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Craig McKune, Stefaans Brümmer27 Jun 2014 00:00
Ngoako Ramatlhodi is apparently relinquishing his platinum shares. (AFP)
When the new mineral resources minister, Ngoako Ramatlhodi, got involved in efforts to end the platinum sector strike this month, he did so with platinum shares worth millions in his portfolio.
Ramatlhodi, who was appointed to the position a month ago, holds a stake in Atlatsa Resources, a black economic empowerment (BEE) partner of platinum giant Anglo American Platinum (Amplats).
Almost immediately after being appointed last month, Ramatlhodi intervened in the 18-week-long platinum strike. He set up an intergovernmental task team to help the platinum producers and the Association of Mineworkers and Construction Union resolve the strike.
But not long afterwards, Ramatlhodi announced he was “pulling back” from the negotiations.
The minister’s shares in the platinum belt imply a serious conflict of interest, regardless of whether he has acted on it.
Last Friday, Muofhe told amaBhungane that all of Ramatlhodi’s mining interests had already been placed in a blind trust. “So technically, he’s got no interest.”
‘Conflict of interest’Four days later he backtracked, acknowledging that “a conflict of interest might exist”. He said the minister was therefore in the process of “relinquishing his [mining] shares in total”.
But Muofhe would not disclose the size of the Atlatsa stake – which amaBhungane estimates has a face value of R20-million – or what mining interests were held apart from this.
The provenance of Ramatlhodi’s Atlatsa shares is wrapped in some mystery.
In 2002, during Ramatlhodi’s second term as Limpopo premier, Amplats and a BEE consortium called Pelawan Investments formed a joint venture to develop a new platinum project in Limpopo.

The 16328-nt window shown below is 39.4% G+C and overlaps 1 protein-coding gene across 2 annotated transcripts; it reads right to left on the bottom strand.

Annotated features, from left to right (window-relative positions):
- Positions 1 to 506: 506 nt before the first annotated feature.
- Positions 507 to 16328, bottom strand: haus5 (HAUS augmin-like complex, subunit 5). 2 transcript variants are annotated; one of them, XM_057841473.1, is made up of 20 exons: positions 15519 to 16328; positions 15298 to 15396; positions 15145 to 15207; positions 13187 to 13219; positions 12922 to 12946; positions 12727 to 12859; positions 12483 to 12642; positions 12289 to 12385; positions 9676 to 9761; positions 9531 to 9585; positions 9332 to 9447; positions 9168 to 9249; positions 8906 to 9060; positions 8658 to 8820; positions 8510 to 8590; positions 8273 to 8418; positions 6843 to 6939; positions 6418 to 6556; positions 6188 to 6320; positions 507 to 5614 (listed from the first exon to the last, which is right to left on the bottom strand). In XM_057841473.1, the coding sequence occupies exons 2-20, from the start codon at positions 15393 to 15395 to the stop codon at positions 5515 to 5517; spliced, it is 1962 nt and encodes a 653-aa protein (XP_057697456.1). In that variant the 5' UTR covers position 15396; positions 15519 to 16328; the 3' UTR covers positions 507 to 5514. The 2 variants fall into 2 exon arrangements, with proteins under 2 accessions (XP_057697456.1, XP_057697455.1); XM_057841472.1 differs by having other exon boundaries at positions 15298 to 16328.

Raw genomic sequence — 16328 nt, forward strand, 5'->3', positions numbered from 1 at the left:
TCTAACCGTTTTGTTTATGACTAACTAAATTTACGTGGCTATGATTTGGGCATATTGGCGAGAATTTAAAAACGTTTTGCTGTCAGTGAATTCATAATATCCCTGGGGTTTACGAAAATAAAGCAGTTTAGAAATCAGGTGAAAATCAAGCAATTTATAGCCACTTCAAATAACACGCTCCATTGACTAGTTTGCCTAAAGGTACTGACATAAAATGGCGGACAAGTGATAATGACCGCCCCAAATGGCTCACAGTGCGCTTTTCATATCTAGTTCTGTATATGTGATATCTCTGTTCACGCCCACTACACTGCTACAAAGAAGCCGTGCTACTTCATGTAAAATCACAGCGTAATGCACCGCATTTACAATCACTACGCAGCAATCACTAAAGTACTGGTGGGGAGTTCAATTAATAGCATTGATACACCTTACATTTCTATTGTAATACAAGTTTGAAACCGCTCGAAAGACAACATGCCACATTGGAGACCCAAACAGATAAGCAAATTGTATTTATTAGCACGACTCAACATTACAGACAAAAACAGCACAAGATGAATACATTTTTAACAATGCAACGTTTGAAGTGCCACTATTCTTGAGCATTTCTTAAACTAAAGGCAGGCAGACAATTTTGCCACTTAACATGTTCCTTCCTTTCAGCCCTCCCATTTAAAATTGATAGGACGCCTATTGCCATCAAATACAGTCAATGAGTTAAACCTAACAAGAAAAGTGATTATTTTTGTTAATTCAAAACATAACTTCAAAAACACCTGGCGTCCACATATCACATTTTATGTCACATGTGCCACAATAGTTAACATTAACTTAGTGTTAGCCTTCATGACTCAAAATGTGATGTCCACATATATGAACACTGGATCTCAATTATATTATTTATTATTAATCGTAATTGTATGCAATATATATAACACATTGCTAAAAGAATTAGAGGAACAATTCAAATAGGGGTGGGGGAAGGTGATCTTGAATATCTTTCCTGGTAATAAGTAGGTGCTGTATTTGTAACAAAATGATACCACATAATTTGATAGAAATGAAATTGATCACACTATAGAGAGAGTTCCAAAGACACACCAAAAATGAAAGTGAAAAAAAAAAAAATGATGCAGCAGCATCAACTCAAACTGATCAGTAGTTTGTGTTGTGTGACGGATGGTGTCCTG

In 2004, Pelawan took over Toronto-listed Anooraq Resources, which then became Amplats’s BEE partner in this and later platinum ventures. Anooraq was later renamed Atlatsa Resources.
This is the same company in which Ramatlhodi owns a stake. It claims to control “the third-largest platinum group metals resource base in South Africa”.
List of shareholdersA firm indication of Ramatlhodi’s involvement came in 2009, when Anooraq disclosed a list of Pelawan’s shareholders. Among these was a South African company called Legakabje Mining and Exploration, formed in 2001.
According to the disclosure, Legakabje’s shareholders included Ramatlhodi’s then-wife Ouma (28%) and lawyer Lassie Mahlangu (27%). Mahlangu was Ramatlhodi’s special adviser during the latter’s two terms as Limpopo premier, from 1994 to 2004.
In his Cabinet and parliamentary declarations since 2010, Ramatlhodi has declared that he holds an interest in the misspelled “Legakabiwe Mining”.
Although Ramatlhodi himself does not appear on paper as a Legakabje shareholder, Muofhe confirmed the stake: “[He] acquired the interest more than a decade ago, while in Limpopo.”
Atlatsa said it has no knowledge of Ngoako Ramatlhodi’s interest. This implies that Ramatlhodi’s platinum share – which he did not disclose in declarations prior to 2010 – was held in someone else’s name.
Muofhe said that Ouma Ramatlhodi, who was recently divorced from Ngoako, “has the shares”. He said: “The shares are part of an ongoing divorce settlement litigation.”
He would not answer specific questions about the size of Ngoako Ramatlhodi’s portion or why Ouma was listed on paper as the owner. She did not respond to questions.
No claimThis week Mahlangu, Ramatlhodi’s special adviser while he was premier, said that the 27% Legakabje stake in his name was held “by myself, on my own behalf”.
Ramatlhodi had no claim over his shares, he said.
Based on announcements by Anooraq/Atlatsa, which is now listed in Johannesburg, Toronto and New York, amaBhungane calculates that the Legakabje shares registered in Ouma’s name were worth about R40-million on January 31, when Atlatsa restructured.
Attorney Marothi Ledwaba, who consults for Ramatlhodi, said the couple was married in community of property.
If the Atlatsa stake is held jointly between the Ramatlhodis, this would imply that the minister’s stake was worth about R20-million in January.